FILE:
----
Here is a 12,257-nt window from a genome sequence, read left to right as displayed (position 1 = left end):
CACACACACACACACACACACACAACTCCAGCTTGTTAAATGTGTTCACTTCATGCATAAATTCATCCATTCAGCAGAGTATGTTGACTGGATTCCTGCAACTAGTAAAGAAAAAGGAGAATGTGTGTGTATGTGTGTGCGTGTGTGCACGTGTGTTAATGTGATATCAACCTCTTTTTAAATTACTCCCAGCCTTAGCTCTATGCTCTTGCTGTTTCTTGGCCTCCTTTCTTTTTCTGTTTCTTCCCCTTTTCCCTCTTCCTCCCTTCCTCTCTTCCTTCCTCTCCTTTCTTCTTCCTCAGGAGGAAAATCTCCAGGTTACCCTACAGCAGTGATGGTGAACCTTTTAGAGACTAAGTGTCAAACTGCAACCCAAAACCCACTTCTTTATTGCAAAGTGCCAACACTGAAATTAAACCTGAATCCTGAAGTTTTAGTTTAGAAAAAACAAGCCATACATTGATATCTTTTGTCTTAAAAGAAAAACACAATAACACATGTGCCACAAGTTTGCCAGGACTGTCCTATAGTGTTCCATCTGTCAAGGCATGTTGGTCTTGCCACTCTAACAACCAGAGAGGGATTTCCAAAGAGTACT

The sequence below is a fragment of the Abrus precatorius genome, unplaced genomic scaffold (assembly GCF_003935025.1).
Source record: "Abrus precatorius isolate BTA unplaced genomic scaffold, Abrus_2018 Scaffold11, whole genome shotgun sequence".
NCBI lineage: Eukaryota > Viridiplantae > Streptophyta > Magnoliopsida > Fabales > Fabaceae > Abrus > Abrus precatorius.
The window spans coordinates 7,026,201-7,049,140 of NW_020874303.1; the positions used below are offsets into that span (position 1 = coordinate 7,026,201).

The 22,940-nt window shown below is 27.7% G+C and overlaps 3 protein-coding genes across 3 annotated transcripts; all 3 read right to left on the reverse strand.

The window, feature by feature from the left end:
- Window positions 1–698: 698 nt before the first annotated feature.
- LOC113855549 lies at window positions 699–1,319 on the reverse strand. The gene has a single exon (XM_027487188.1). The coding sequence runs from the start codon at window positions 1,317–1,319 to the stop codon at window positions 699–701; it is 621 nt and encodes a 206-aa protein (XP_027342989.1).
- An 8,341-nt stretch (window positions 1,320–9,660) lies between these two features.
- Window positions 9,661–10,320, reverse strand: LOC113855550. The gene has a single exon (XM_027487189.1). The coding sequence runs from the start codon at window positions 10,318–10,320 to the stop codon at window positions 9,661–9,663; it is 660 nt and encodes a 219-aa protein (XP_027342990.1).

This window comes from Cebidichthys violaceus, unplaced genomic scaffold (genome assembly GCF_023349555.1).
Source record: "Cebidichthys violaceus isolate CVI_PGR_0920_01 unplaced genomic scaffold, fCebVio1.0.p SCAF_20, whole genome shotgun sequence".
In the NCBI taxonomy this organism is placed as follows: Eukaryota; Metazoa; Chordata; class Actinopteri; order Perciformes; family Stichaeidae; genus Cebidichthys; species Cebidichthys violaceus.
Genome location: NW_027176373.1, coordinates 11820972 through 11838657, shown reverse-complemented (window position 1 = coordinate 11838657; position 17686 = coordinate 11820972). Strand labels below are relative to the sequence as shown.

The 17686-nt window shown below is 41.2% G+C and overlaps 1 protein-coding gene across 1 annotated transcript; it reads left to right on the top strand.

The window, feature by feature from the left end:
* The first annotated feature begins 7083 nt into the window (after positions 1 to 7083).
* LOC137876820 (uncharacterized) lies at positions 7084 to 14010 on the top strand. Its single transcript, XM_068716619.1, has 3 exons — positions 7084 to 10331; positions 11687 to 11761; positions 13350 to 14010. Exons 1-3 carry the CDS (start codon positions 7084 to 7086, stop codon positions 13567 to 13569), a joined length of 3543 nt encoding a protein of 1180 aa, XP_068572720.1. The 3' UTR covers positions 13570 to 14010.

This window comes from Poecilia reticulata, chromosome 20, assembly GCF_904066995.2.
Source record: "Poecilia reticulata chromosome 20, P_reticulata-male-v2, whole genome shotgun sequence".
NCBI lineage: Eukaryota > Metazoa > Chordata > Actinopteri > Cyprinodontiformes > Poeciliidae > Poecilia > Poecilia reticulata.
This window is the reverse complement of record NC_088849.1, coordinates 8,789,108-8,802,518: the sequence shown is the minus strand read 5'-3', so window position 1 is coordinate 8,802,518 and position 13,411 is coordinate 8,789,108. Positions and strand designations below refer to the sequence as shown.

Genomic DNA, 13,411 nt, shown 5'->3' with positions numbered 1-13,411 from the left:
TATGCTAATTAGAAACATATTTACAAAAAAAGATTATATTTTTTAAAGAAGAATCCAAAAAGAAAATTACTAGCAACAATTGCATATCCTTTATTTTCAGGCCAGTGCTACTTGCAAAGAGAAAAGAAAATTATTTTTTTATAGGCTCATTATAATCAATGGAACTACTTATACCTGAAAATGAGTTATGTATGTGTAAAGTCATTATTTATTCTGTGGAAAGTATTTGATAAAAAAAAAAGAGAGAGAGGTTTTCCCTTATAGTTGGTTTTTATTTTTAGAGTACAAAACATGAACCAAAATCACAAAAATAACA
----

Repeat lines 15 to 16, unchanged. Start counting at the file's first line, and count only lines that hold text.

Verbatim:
In the NCBI taxonomy this organism is placed as follows: Eukaryota; Metazoa; Chordata; class Actinopteri; order Perciformes; family Stichaeidae; genus Cebidichthys; species Cebidichthys violaceus.
Genome location: NW_027176373.1, coordinates 11820972 through 11838657, shown reverse-complemented (window position 1 = coordinate 11838657; position 17686 = coordinate 11820972). Strand labels below are relative to the sequence as shown.